julia> train, val = folds[2]; # access second fold
julia> train
2×8 SubArray{Float64,2,Array{Float64,2},Tuple{Colon,Array{Int64,1}},false}:
1.0 2.0 5.0 6.0 7.0 8.0 9.0 10.0
11.0 12.0 15.0 16.0 17.0 18.0 19.0 20.0
julia> val
2×2 SubArray{Float64,2,Array{Float64,2},Tuple{Colon,UnitRange{Int64}},true}:
3.0 4.0
13.0 14.0
As we can see in the above example, each element of folds
is
a tuple of two data subsets. More specifically, since our data
container X
is an Array
, each tuple element is a
SubArray
into some part of X
.
Similar to most other functions defined by this package, you can
use the optional parameter obsdim
to specify which dimension
of data
denotes the observations. If that concept does not
make sense for the type of data
it can simply be omitted. For
example, the following code shows how we could work with a
transposed version of X
, where the first dimension enumerates
the observations.
julia> folds = FoldsView(X', train_idx, val_idx, obsdim=1) # note the transpose
5fold MLDataPattern.FoldsView of 10 observations:
data: 10×2 Array{Float64,2}
training: 8 observations/fold
validation: 2 observations/fold
obsdim: first
julia> train, val = folds[2]; # access second fold
julia> train
8×2 SubArray{Float64,2,Array{Float64,2},Tuple{Array{Int64,1},Colon},false}:
1.0 11.0
2.0 12.0
5.0 15.0
6.0 16.0
7.0 17.0
8.0 18.0
9.0 19.0
10.0 20.0
julia> val
2×2 SubArray{Float64,2,Array{Float64,2},Tuple{UnitRange{Int64},Colon},false}:
3.0 13.0
4.0 14.0
It is also possible to link multiple different data containers
together on an perobservation level. This way they can be
repartitioned as one coherent unit. To do that, simply put all
the relevant data container into a single Tuple
, before
passing it to FoldsView()
.
julia> y = collect(1.:10) # generate a toy target vector
10element Array{Float64,1}:
1.0
2.0
3.0
⋮
8.0
9.0
10.0
julia> folds = FoldsView((X, y), train_idx, val_idx); # note the tuple
julia> (train_x, train_y), (val_x, val_y) = folds[2]; # access second fold
julia> val_x
2×2 SubArray{Float64,2,Array{Float64,2},Tuple{Colon,UnitRange{Int64}},true}:
3.0 4.0
13.0 14.0
julia> val_y
2element SubArray{Float64,1,Array{Float64,1},Tuple{UnitRange{Int64}},true}:
3.0
4.0
It is worth pointing out, that the tuple elements (i.e. data
container) need not be of the same type, nor of the same shape.
You can observe this in the code above, where X
is a
Matrix
while y
is a Vector
. Note, however, that all
tuple elements must be data containers themselves. Furthermore,
they all must contain the same exact number of observations.
While it is useful and convenient to be able to access some
specific fold using the getindex
syntax sugar (e.g.
folds[2]
), FoldsView
can also be iterated over (just
like any other AbstractVector
). In fact, this is the main
intention behind its design, because it allows you to
conveniently loop over all folds.
julia> for (X_train, X_val) in FoldsView(X, train_idx, val_idx)
println(X_val) # do something useful here instead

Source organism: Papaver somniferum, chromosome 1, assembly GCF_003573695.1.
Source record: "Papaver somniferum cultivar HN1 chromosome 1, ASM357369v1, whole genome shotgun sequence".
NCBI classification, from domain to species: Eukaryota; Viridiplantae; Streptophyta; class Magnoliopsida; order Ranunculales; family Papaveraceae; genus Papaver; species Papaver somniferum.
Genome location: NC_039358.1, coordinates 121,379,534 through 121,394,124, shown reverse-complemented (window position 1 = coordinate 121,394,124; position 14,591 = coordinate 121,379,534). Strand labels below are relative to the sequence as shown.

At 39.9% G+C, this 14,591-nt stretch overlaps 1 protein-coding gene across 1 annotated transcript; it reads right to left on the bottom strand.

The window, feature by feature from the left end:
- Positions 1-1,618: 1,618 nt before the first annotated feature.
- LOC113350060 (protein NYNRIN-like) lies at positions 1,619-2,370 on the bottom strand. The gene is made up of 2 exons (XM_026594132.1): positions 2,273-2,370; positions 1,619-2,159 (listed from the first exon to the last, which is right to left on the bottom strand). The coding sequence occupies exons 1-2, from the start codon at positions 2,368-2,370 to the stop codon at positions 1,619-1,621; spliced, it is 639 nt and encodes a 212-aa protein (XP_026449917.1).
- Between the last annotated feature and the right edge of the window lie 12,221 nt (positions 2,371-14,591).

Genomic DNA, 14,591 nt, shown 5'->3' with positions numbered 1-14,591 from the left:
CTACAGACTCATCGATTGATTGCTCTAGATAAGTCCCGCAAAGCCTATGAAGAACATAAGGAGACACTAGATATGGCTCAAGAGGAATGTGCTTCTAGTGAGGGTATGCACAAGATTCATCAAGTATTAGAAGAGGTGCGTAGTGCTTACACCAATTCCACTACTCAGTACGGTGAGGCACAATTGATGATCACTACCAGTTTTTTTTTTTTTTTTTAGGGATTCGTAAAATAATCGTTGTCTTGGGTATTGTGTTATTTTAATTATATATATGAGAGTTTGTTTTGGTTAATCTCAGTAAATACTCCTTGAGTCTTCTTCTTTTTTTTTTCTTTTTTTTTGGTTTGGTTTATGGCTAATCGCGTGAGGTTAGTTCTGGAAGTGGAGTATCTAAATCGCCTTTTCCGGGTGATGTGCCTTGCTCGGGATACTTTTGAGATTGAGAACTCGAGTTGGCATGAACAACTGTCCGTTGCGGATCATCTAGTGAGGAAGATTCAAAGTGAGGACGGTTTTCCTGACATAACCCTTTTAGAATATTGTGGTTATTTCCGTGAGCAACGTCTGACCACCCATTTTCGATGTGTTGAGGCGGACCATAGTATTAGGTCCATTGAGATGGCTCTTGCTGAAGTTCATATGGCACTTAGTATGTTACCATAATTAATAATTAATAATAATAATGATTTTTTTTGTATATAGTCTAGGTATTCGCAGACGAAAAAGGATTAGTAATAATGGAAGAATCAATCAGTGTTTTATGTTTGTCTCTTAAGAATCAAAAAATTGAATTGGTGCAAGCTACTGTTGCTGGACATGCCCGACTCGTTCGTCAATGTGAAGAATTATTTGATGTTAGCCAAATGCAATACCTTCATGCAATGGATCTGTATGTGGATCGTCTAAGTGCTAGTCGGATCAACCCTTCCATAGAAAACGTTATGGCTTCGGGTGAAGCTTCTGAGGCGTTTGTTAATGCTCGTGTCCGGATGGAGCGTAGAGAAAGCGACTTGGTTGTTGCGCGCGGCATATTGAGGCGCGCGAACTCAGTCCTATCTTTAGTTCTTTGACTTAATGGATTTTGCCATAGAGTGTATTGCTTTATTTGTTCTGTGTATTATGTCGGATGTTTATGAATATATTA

end
[1.0 2.0; 11.0 12.0]
[3.0 4.0; 13.0 14.0]
[5.0 6.0; 15.0 16.0]
[7.0 8.0; 17.0 18.0]
[9.0 10.0; 19.0 20.0]
So far we showed how to use the lowlevel API to perform a
repartitioning strategy on some data container. This was a
twostep process. First we had to compute the assignments, and
then we had to apply those assignment to some data container
using the type FoldsView
. In the rest of this document
we will see how to do the same tasks in just one single step by
using the highlevel API.
KFolds for Data Container¶
Let us revisit the idea behind a \(k\)folds repartitioning strategy, which we introduced in the beginning of this document. Conceptually, \(k\)folds divides the given data container into \(k\) roughly equalsized parts. Each part will serve as validation set once, while the remaining parts are used for training at that stage. This results in \(k\) different partitions of the same data.
We have already seen how to compute the assignments of a
\(k\)folds scheme manually, and how to apply those to a data
container using the type FoldsView
. We can do both those
steps in just one single swoop by passing the data container to
kfolds()
directly.

kfolds
(data[, k = 5][, obsdim]) → FoldsView Repartition a data container k times using a kfolds strategy and return the sequence of folds as a lazy
FoldsView
. The resultingFoldsView
can then be indexed into or iterated over. Either way, only data subsets are created. That means that no actual data is copied untilgetobs()
is invoked.In the case that the number of observations in data is not dividable by the specified k, the remaining observations will be evenly distributed among the parts. Note that there is no random assignment of observations to parts, which means that adjacent observations are likely part of the same validation subset.
Parameters:  data – The object representing a data container.
 k (Integer) –
Optional. The number of folds to compute. Can be specified as positional argument or as keyword argument. A general rule of thumb is to use either
k = 5
ork = 10
. Must be within the range2:nobs(data)
. Defaults tok = 5
.  obsdim –
Optional. If it makes sense for the type of data, then obsdim can be used to specify which dimension of data denotes the observations. It can be specified in a typestable manner as a positional argument, or as a more convenient keyword parameter. See Observation Dimension for more information.
To visualize what exactly kfolds()
does, let us consider
the following toy data container X
. We will generate this
data in such a way, that makes it easy to see where each
observation ends up after we apply the partitioning strategy to
it. To keep it simple let’s say it has 10 observations with 2
features each.
julia> X = hcat(1.:10, 11.:20)' # generate toy data
2×10 Array{Float64,2}:
1.0 2.0 3.0 4.0 5.0 6.0 7.0 8.0 9.0 10.0